Real-World Computing Aided by Math Package

One of the most effective teaching methodologies in engineering is based on a 'What if?' paradigm," says Delores M. Etter, professor of electrical/computer engineering at the University of Colorado. In this paradigm, fundamental concepts and examples are followed by "What if?" questions to determine if students are able to synthesize related material. The first part of an answer to a "What if?" question requires a student to predict as much about the answer as possible without actually computing it. The second part involves verifying that predicted answers match correct answers, which are usually determined using a computer. If predicted answers are incorrect, then a student knows that he or she has not completely understood some aspect and a review of concepts or examples is probably needed. If predicted answers are correct, a student's self-confidence is reinforced relative to the material, and self-confidence develops intuition. Supporting the Paradigm Central to the paradigm is a discussion of the types of software most useful in supporting "What if?" questions. Since students must be able to test their assumptions and evaluate intermediate steps in order to test their intuition, the computing environment must allow access to information at all stages in the problem-solving process. The computing environment must also provide an interactive interface through which students can pose questions in terms that are as closely related to the problem as possible. If students have to spend considerable time rephrasing questions, the effectiveness of this learning process is greatly reduced. Capabilities of MATLAB MATLAB, a popular package for interactive numeric computation from The MathWorks, Inc. in Natick, Mass., data analysis and graphics, is a technical computing environment for implementing a "What if?" methodology. Its commands allow students to easily and quickly develop solutions to problems using true vector and matrix operations. In addition to performing element-by-element operations, the software also lets students use operations such as dot products, matrix multiplication and matrix inversions. Further, the package allows students to access the values of all variables used in a problem solution by simply entering their names -- very useful in tracking an error or understanding the results of computations. Plotting capabilities are a good reason to introduce students to MATLAB early in their engineering program. Visualizing relationships between parameters in an engineering problem is key to developing a solution. The software allows students to generate a plot (x-y, histogram, contour or 3D) with a single command. MATLAB also contains very powerful numerical techniques. While freshmen may not use many of these offerings initially, they will quickly find uses for techniques such as fitting a curve to data, interpolating between data points and solving a system of linear equations. Supporting real-world engineering, which includes many iterative processes, the language of MATLAB allows those processes to be easily defined and simulated. The visualization capabilities allow students and engineers to graphically follow the reaction of a system to changing parameters in an iterative process. Student Experiences Professor Etter uses MATLAB in courses ranging from introductory engineering at a freshman level, to linear systems theory at a junior level, to digital signal processing at a graduate level. The mathematical power and visualization capabilities are accessible to all levels of engineering students and expand to fit their growing needs. General comments from student course evaluations in the fall 1992 and spring 1993 semesters reinforce Etter's belief that the MATLAB environment is ideal for building intuition through a "What if?" learning methodology. Student comments include: "The MATLAB assignments provided really useful insights." "MATLAB material was helpful and usually more interesting than straight theory homework." "Use of MATLAB was helpful in visualizing..." "MATLAB is easy to explain to other students," comments Mark Coffey, a student in electrical and computer engineering. "I especially like it because it puts just about any numerical technique at my fingertips. It is also a great check for homework; even with theoretical homework, I can plug in a few numbers to see if my answers are correct." Bridge to Engineering World Since MATLAB is commonly used by engineers in research and industrial settings, students have an easier time bridging the gap between school and real-world engineering when they are familiar with the package. This is also an advantage to employers who then do not have to train new engineers. MATLAB's technical computing environment provides students with a tool that not only prepares them to be better students, but also better engineers.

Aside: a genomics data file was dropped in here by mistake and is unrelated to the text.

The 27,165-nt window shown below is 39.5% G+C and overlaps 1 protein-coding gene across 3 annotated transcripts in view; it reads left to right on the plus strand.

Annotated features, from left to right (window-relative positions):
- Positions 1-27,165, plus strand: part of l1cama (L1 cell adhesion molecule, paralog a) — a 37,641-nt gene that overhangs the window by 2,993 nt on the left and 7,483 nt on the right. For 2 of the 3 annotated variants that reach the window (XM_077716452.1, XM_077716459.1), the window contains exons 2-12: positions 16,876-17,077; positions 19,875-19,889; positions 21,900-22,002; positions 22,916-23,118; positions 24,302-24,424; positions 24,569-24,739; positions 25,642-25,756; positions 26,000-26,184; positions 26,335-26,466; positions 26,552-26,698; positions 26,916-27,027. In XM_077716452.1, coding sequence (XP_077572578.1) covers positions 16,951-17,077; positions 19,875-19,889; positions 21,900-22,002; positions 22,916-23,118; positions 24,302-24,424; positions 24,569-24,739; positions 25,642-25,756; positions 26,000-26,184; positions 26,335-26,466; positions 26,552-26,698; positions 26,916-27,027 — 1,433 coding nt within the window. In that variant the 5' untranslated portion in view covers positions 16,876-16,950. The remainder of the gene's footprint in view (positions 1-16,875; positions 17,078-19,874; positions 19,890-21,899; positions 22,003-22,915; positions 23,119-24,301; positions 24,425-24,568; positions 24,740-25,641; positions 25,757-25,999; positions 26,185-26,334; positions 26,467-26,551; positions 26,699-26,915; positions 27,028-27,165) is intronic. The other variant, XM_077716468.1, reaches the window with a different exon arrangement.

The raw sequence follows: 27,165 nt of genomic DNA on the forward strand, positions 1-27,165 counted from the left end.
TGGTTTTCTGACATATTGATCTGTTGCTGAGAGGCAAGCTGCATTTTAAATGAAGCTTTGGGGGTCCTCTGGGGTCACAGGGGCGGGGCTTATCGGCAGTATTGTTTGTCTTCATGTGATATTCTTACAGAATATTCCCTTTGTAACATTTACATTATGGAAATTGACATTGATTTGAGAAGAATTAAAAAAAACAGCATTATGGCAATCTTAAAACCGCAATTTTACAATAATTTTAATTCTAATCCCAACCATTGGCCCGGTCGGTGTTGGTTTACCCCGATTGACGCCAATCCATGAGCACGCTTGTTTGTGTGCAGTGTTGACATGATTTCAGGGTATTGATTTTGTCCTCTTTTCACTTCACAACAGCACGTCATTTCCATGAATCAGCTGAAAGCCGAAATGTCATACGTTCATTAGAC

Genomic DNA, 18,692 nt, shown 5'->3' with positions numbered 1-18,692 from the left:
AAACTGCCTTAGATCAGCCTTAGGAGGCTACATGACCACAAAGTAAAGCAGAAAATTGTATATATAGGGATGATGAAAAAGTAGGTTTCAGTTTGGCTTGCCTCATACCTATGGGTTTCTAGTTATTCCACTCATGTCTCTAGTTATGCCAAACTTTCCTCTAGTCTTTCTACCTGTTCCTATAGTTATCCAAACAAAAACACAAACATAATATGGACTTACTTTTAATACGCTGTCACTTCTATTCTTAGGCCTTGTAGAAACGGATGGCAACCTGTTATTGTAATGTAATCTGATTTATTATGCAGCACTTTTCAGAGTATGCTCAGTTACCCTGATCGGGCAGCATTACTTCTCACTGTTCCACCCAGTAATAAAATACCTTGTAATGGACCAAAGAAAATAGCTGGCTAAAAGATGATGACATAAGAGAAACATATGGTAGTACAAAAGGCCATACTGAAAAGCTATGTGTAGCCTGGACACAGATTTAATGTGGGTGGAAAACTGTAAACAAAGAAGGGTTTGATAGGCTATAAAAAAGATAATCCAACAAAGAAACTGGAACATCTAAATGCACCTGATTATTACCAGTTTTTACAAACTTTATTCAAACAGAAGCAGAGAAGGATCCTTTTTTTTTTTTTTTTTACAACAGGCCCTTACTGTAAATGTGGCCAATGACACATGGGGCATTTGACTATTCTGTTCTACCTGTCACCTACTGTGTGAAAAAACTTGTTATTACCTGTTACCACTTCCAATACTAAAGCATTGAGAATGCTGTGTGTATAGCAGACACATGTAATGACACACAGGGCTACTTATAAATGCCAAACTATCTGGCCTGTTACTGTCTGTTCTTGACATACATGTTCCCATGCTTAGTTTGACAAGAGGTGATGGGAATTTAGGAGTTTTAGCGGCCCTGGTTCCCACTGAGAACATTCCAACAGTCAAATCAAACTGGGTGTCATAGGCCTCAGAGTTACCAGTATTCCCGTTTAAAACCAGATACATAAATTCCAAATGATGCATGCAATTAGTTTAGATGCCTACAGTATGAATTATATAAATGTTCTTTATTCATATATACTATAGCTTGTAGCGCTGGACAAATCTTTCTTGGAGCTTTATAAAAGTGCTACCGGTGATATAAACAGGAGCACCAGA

This article originally appeared in the 02/01/1994 issue of THE Journal.

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